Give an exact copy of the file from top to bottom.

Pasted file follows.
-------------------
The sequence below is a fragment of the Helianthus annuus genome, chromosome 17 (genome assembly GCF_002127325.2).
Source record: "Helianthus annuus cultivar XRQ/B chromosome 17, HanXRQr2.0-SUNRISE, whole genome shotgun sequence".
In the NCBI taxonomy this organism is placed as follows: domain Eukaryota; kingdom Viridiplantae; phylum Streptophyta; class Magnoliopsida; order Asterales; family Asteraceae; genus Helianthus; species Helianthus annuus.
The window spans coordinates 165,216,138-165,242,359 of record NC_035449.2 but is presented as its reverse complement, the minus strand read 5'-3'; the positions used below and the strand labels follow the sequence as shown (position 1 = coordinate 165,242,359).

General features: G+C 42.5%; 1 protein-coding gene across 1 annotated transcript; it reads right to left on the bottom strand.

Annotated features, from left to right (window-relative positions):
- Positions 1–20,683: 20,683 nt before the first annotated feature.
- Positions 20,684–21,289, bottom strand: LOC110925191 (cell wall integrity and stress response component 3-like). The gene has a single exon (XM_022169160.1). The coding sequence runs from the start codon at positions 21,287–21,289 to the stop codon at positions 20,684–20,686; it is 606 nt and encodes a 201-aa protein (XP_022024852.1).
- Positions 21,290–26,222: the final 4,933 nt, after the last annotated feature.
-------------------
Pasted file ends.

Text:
The sequence below is a fragment of the Helianthus annuus genome, chromosome 17 (genome assembly GCF_002127325.2).
Source record: "Helianthus annuus cultivar XRQ/B chromosome 17, HanXRQr2.0-SUNRISE, whole genome shotgun sequence".
In the NCBI taxonomy this organism is placed as follows: domain Eukaryota; kingdom Viridiplantae; phylum Streptophyta; class Magnoliopsida; order Asterales; family Asteraceae; genus Helianthus; species Helianthus annuus.
The window spans coordinates 165,216,138-165,242,359 of record NC_035449.2 but is presented as its reverse complement, the minus strand read 5'-3'; the positions used below and the strand labels follow the sequence as shown (position 1 = coordinate 165,242,359).

General features: G+C 42.5%; 1 protein-coding gene across 1 annotated transcript; it reads right to left on the bottom strand.

Annotated features, from left to right (window-relative positions):
- Positions 1–20,683: 20,683 nt before the first annotated feature.
- Positions 20,684–21,289, bottom strand: LOC110925191 (cell wall integrity and stress response component 3-like). The gene has a single exon (XM_022169160.1). The coding sequence runs from the start codon at positions 21,287–21,289 to the stop codon at positions 20,684–20,686; it is 606 nt and encodes a 201-aa protein (XP_022024852.1).
- Positions 21,290–26,222: the final 4,933 nt, after the last annotated feature.